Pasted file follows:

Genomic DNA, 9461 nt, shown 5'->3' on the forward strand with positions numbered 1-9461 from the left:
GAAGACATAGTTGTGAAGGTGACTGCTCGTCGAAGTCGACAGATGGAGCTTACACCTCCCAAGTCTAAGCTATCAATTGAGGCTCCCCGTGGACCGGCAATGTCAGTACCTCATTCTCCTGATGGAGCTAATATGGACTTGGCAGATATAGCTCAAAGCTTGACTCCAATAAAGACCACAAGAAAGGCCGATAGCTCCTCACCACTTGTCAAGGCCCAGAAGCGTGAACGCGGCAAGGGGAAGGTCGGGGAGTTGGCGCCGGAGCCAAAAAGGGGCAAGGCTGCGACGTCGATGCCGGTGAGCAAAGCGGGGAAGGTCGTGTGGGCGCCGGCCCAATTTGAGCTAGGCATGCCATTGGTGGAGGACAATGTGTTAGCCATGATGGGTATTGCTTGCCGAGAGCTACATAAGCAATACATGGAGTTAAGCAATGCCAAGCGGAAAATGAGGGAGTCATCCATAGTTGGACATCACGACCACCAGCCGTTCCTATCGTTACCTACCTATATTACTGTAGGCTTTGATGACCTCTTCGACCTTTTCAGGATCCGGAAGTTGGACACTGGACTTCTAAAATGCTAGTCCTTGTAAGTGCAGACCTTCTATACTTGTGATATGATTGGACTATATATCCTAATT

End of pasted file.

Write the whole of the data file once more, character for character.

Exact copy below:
Genomic DNA, 9461 nt, shown 5'->3' on the forward strand with positions numbered 1-9461 from the left:
GAAGACATAGTTGTGAAGGTGACTGCTCGTCGAAGTCGACAGATGGAGCTTACACCTCCCAAGTCTAAGCTATCAATTGAGGCTCCCCGTGGACCGGCAATGTCAGTACCTCATTCTCCTGATGGAGCTAATATGGACTTGGCAGATATAGCTCAAAGCTTGACTCCAATAAAGACCACAAGAAAGGCCGATAGCTCCTCACCACTTGTCAAGGCCCAGAAGCGTGAACGCGGCAAGGGGAAGGTCGGGGAGTTGGCGCCGGAGCCAAAAAGGGGCAAGGCTGCGACGTCGATGCCGGTGAGCAAAGCGGGGAAGGTCGTGTGGGCGCCGGCCCAATTTGAGCTAGGCATGCCATTGGTGGAGGACAATGTGTTAGCCATGATGGGTATTGCTTGCCGAGAGCTACATAAGCAATACATGGAGTTAAGCAATGCCAAGCGGAAAATGAGGGAGTCATCCATAGTTGGACATCACGACCACCAGCCGTTCCTATCGTTACCTACCTATATTACTGTAGGCTTTGATGACCTCTTCGACCTTTTCAGGATCCGGAAGTTGGACACTGGACTTCTAAAATGCTAGTCCTTGTAAGTGCAGACCTTCTATACTTGTGATATGATTGGACTATATATCCTAATT